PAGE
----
ECONOMIC AFFAIRS: by Colin TeeseNews Weekly
Australia's foreign debt - myth and reality
, March 31, 2007
Like the unacknowledged elephant in the room, Australia's ballooning net foreign debt - now $520 billion - has been steadfastly ignored by the experts for too long, despite its potential to jeopardise the country's future prosperity. Colin Teese reports.Under its new governor Glenn Stevens, the Reserve Bank of Australia has wasted no time in allowing views to be advanced which amount to a justification of the size of Australia's external debt obligations. It takes the form of a commentary released by two of the Reserve Bank's staff members.
Of course, it adds the routine qualification: that the views expressed are the authors' own and not necessarily the Reserve Bank's. But I think we can rest assured that the views would never have been advanced had they been at variance with current bank orthodoxies.
Can you imagine, for example, any employees of the Reserve Bank putting together a paper condemning the prevailing orthodoxies relating to deregulation and free markets?
To any independent observer, the real concern is that the issue of Australia's indebtedness is, in fact, controversial. And it seems, at least to this writer, that the Reserve Bank and its officials should stay out of any public debate about it.Obligation
As presently understood, the RBA's function to is to exercise its power over monetary policy (that is the setting of interest rates) to contain a defined interpretation of inflation within prescribed boundaries. (Incidentally, its charter also requires that it maintain full employment, but that obligation has been ignored - at least for the last 20 or so years).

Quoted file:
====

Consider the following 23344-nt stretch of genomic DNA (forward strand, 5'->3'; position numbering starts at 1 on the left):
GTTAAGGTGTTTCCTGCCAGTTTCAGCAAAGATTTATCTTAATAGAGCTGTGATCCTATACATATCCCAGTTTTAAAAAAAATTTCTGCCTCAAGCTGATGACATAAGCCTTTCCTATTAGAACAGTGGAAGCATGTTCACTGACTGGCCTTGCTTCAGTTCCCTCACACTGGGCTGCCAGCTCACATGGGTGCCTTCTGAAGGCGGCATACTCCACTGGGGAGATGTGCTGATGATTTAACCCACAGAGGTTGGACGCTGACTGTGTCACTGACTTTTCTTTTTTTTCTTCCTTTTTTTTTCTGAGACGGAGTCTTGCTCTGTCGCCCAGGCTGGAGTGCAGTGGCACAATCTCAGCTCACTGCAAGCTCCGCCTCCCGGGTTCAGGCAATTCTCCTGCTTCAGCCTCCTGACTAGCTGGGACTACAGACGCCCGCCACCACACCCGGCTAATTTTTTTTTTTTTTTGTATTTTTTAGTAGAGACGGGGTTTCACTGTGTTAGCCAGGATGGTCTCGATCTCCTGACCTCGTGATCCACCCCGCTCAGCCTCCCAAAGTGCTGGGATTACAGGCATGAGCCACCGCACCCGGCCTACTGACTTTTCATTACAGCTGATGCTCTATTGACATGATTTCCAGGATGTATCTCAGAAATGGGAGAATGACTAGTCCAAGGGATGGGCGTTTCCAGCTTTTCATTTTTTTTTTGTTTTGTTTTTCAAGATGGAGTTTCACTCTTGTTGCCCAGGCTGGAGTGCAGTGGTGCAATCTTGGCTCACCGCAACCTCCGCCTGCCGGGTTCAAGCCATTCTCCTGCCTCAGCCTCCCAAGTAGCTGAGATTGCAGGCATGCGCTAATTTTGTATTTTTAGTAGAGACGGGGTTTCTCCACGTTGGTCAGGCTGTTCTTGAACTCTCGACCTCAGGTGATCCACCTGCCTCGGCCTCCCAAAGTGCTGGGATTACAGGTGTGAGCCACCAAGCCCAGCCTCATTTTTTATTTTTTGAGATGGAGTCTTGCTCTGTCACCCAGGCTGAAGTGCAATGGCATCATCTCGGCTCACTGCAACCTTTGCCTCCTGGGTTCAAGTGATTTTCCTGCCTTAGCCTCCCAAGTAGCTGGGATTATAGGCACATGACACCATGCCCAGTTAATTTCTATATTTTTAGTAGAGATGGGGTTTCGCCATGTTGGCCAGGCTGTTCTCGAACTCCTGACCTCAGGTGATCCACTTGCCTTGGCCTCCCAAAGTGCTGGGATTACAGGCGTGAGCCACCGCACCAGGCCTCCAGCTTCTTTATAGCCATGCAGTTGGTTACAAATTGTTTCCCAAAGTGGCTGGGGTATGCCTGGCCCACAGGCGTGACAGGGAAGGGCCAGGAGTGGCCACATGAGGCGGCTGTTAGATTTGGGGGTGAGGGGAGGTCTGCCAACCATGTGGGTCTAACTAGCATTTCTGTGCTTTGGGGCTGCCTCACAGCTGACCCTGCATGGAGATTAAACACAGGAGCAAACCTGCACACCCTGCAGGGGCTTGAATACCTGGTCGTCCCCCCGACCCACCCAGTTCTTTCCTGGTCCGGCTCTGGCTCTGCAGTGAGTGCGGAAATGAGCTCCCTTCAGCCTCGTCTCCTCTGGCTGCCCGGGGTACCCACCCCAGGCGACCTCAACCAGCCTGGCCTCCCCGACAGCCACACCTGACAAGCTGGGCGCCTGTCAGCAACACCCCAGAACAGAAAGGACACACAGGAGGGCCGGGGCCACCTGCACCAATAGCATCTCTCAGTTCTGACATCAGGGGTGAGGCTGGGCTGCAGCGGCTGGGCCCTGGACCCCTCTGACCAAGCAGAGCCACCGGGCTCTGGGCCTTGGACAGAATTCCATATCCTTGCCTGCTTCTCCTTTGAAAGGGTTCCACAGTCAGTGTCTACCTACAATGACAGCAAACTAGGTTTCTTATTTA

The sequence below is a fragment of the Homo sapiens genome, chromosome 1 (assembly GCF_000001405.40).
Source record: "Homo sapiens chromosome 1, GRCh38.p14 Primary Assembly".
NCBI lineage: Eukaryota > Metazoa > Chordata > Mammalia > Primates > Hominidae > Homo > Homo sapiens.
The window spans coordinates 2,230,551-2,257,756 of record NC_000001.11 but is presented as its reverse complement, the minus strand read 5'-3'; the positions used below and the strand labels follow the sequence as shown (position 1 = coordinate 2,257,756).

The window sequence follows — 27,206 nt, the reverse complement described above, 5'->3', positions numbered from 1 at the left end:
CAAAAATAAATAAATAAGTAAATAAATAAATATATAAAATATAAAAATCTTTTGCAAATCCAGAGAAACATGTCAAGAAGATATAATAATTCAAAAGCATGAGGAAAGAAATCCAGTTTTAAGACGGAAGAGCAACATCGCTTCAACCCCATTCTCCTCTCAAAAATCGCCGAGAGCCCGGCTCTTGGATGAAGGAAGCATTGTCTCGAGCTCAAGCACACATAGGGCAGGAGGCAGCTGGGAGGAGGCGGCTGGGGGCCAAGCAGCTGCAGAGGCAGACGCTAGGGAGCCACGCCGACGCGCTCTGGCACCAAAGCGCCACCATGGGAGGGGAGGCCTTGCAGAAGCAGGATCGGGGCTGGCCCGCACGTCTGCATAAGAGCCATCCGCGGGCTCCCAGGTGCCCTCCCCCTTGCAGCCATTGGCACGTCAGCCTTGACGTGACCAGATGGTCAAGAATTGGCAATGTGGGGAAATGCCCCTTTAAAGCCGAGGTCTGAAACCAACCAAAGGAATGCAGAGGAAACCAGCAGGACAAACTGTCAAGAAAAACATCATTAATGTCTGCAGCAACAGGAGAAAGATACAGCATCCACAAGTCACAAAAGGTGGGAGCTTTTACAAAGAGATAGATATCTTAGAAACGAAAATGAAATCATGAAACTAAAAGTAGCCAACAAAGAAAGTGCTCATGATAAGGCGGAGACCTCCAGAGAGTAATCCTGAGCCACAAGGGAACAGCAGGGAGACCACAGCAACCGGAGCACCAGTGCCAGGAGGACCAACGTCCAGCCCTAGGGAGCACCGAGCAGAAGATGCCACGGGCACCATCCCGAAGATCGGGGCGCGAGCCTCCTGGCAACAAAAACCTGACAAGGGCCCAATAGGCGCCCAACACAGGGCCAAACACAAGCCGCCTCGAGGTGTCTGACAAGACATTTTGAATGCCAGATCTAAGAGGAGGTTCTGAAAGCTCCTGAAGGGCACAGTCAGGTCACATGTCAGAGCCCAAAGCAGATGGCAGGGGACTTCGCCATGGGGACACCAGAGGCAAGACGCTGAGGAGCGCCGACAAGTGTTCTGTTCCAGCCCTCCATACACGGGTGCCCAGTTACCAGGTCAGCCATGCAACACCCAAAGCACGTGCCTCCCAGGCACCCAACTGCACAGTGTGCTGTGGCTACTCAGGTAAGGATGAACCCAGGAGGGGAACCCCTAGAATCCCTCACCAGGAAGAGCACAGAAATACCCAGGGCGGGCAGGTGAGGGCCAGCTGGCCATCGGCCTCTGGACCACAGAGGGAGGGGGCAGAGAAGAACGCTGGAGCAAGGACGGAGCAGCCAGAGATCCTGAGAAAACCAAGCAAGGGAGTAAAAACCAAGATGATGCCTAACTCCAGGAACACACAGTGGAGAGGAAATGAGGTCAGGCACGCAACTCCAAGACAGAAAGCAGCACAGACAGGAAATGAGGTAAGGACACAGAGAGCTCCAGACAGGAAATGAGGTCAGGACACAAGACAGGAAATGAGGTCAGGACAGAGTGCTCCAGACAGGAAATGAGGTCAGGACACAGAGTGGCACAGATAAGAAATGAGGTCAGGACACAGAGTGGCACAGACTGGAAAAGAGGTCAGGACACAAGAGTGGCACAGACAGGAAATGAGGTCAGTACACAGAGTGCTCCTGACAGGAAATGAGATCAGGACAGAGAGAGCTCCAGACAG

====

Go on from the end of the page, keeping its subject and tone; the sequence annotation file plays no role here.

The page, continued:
So exactly what is it that the two Reserve Bank officials are trying to tell us about Australia's foreign debt? Nothing new, really. Nothing more than what amounts to a very carefully constructed side-swipe at those who express concern about the level of our debt, and who expose the real reasons for it.
There is no recognition of the true nature of the debt - no recognition, for example, that, in large part, the debt being undertaken is used to finance consumption rather that investment.
The distinction is, of course, fundamental. Borrowing to fund productive investment is to be encouraged. Such investment, once it becomes productive, if properly directed, can be expected to generate offsetting export income. Borrowing for consumption serves no such beneficial purpose. Indeed, the latter serves only to underline our incapacity to pay for the imports we desire.
According to the authors of the paper, what they characterise as a "consenting adults" view of the debt issue seems to have taken hold within the community. Certainly, those of this view point out, correctly, that the debt does not relate to accumulation of obligation by governments - either state or commonwealth. Rather, it consists of nothing more than the aggregation of privately arranged commitments between individual borrowers and lenders (the so-called "consenting adults").
Such debt, they further contend - incorrectly - carries no implication for the economy as a whole, or for the wider community.
They further contend - again incorrectly - that this debt should be disregarded by governments charged with the business of managing the economy.
No doubt, they, and others like them, take comforting reassurance from such contentions. In doing so, however, they skate over a number of decidedly uncomfortable concerns.